Becky G. and Mickey Guyton discuss racism and mental health

Becky G completes the task. The singer, actress and activist is set to release her new Facebook Watch series, Face to Face with Becky G., confront real problems while amplifying brown and black voices. Mental health is a common theme throughout the show, and in their final episode with country singer Mickey Guyton, they discuss how racism can seriously affect the mental health of a person of color.

Guyton, the first black female artist to receive a Grammy nomination in the country category for her single “Black Like Me,” begins the interview by discussing her breakthrough into the industry. She talks about how the meeting DJ D-Wrek led to her working with Julian Raymond, the Grammy-winning music producer who helped Guyton succeed. But the interview takes on a much more serious tone as the country music performer and pioneer begins to talk about the racial discrimination she has endured since the beginning of her career.

“It was extremely difficult. And it’s difficult not only for a black woman, but also for women, period, in country music, ”says Guyton Becky G.“ As if the data is there. Women are mainly discriminated against in the country. music and it’s wrong. “

Guyton recalls several debilitating racial traumas she endured in the country music industry. From makeup artists who leave her face “dusty, hard, ash gray,” stylists who don’t know how to work with her hair, to photographers who don’t know how to shoot melanized skin.

“And let’s not draw attention to the fact that you are black, people seem to know that already. So let’s not talk about it. ” Imagine that someone is saying this to you and that they are doing it to you mentally, ”she says. “You are losing yourself. And I lost myself for a very long time. And it was really hard. “

But in 2020, Guyton began to turn all the racism, micro-aggression, and rejection she experienced into resilience. On June 2, 2020, she released her single “Black Like Me” on Instagram during the George Floyd protest. The song, rejected by record companies and publishers, was ultimately nominated for a Grammy Award. But the more Guyton talked about racial issues in America and racism in the country music industry, the more hatred she felt.

“On February 6, 2021, I was 9 months pregnant, about to have a son, and I received a flood of terrible hate emails because I screamed about the industry and its racism and sexism and people didn’t like it,” she added. “What was so difficult was that I was a Christian and I had all these people spewing out hatred using Jesus. People used to call me a fucking N-word “Get your black ass out of country music.” All this.”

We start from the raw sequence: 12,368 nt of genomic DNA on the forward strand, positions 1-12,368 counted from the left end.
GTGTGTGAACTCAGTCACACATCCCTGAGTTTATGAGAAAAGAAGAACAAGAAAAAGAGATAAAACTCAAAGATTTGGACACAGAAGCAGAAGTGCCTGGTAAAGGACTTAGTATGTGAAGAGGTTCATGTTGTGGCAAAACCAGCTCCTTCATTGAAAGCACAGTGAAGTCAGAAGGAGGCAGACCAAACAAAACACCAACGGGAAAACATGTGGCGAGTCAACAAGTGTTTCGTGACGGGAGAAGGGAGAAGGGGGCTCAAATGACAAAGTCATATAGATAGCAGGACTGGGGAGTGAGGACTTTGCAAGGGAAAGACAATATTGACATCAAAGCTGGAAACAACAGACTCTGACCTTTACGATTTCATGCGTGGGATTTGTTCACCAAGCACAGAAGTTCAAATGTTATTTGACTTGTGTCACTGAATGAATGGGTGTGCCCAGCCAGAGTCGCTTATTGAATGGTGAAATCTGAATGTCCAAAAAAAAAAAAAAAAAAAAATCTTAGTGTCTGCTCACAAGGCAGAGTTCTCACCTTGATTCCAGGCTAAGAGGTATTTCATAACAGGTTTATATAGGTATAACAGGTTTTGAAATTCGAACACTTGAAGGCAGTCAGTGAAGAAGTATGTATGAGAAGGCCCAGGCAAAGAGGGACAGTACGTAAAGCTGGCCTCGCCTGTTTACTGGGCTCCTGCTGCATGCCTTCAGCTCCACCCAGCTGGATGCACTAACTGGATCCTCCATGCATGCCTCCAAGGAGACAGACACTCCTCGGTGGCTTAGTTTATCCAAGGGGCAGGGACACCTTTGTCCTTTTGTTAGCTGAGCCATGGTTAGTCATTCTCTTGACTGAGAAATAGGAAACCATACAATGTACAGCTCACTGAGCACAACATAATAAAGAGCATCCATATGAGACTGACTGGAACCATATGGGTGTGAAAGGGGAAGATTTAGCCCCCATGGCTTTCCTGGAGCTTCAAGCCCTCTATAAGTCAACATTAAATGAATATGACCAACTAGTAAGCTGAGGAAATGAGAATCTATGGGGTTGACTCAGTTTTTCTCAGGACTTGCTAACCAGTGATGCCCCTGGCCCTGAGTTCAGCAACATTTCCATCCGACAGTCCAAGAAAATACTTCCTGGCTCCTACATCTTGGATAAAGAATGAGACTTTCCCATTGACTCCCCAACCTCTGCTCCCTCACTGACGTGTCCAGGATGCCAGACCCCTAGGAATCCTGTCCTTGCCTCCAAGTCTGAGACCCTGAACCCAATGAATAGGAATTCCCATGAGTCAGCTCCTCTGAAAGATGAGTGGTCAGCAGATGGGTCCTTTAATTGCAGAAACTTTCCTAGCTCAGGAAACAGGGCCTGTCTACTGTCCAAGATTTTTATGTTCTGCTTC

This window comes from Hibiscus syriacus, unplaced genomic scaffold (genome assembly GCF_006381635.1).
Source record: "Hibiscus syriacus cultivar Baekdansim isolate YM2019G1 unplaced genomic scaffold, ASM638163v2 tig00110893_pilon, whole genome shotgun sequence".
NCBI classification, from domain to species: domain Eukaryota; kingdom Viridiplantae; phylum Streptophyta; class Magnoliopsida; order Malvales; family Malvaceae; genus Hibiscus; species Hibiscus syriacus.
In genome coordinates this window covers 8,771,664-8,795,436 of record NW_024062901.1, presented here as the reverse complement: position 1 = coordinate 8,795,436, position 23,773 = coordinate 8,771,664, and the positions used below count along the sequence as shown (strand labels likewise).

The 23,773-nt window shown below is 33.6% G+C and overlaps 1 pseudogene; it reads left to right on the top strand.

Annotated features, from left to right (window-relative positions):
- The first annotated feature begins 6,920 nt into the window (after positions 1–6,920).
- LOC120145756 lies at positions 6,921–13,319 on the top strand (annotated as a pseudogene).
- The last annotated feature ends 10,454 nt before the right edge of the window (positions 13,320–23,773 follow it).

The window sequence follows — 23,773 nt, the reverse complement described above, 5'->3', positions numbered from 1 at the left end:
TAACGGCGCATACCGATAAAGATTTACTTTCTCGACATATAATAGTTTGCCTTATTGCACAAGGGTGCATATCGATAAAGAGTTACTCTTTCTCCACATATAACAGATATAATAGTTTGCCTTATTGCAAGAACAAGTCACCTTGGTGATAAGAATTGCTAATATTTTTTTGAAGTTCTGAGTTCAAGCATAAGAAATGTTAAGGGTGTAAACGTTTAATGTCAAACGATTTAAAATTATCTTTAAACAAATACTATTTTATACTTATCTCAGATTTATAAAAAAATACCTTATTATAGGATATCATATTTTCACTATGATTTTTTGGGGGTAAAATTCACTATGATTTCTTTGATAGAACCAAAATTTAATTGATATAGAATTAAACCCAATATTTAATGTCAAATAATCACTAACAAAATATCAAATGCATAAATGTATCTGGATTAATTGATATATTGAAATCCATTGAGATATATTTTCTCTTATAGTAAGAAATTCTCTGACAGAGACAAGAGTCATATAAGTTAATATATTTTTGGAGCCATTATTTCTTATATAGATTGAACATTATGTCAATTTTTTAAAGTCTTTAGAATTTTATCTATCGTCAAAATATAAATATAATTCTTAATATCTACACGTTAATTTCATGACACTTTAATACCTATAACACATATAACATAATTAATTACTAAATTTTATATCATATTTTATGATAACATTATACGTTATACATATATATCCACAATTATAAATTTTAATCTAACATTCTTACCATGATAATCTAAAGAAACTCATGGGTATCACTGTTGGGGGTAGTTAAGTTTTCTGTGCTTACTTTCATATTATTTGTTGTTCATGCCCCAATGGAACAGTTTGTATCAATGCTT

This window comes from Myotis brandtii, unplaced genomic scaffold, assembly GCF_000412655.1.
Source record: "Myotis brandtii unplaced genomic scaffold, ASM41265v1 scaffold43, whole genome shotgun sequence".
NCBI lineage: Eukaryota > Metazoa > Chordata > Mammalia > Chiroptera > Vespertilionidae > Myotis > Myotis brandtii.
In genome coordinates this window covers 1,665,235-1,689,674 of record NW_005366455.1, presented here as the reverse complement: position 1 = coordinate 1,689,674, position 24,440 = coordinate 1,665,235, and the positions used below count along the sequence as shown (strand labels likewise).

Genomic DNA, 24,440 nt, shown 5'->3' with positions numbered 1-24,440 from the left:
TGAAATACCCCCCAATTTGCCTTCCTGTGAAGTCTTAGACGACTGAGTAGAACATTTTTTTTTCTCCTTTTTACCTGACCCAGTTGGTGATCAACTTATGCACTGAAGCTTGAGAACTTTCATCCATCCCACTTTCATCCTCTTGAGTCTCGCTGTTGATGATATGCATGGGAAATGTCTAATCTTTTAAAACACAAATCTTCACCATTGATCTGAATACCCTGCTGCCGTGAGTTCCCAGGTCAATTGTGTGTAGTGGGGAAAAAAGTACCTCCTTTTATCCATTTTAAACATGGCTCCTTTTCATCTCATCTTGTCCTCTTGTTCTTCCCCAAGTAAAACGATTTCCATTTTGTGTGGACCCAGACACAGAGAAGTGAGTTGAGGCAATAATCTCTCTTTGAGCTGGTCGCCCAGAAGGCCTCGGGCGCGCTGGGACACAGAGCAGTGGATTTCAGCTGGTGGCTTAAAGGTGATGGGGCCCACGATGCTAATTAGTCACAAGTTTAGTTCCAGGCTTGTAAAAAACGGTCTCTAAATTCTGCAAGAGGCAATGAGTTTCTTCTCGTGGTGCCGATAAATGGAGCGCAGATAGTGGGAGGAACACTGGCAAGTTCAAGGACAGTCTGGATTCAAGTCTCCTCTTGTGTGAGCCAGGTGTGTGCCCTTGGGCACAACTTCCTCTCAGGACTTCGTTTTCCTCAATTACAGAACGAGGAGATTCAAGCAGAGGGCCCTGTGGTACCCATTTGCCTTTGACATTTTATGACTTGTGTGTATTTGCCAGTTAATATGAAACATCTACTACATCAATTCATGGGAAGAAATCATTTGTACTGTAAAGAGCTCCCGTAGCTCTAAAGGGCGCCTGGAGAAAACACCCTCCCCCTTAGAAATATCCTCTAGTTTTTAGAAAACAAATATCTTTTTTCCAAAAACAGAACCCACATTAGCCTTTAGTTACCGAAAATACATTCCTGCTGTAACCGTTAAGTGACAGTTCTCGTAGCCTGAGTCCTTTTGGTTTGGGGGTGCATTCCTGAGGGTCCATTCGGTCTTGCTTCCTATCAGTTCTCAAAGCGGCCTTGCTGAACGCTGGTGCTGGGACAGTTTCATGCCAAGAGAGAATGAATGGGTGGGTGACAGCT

Guyton shares how the constant hatred and racism she felt put her in a bad position and she quickly realized that she needed to prioritize her mental health. She sought professional help and even went on antidepressants, which she said changed her life.

“Well, I’m really proud to hear you say you sought professional help because I think this is something that is so taboo in our communities. They don’t talk about it, ”says Becky. “And because it’s not talked about, it’s neglected, and then it explodes in your face, and then you know,“ Wow, I feel crazy. ”

Becky, who has talked about mental health in almost every episode of the series so far, goes on to mention that mental health is something she struggles with, as well as her grandparents and her parents. She goes on to say that openly discussing the issue and seeking professional help heals her.

While we have seen significant progress when it comes to destigmatizing therapy and raising awareness of mental health in brown and black communities, there is still not enough discussion about the psychological impact of racism on communities of color, in particular blacks. According to a 2018 study, Stress and mental health in people of color: deepening our understanding of race-related stressors, race-related stressors such as systemic racism can have a negative impact on mental health… In fact, research shows that over 60% of black Americans approve of at least one experience of racial discrimination in their life… It also suggests that the link between racial discrimination and negative health outcomes is stronger for black Americans than for any other racial group. As a result, we need more safe places where we can recognize that racism is inherently traumatic and how it especially affects black communities. Becky G said she is going to use her platform to discuss such issues and she is true to her mission. It’s great to see her use her fame and her platform to have the tough conversations that need to be done, no matter how awkward some might find.

Image Source: Facebook Watch

Becky G and Mickey Guyton discuss the impact of racism on mental health POC, originally featured on Latina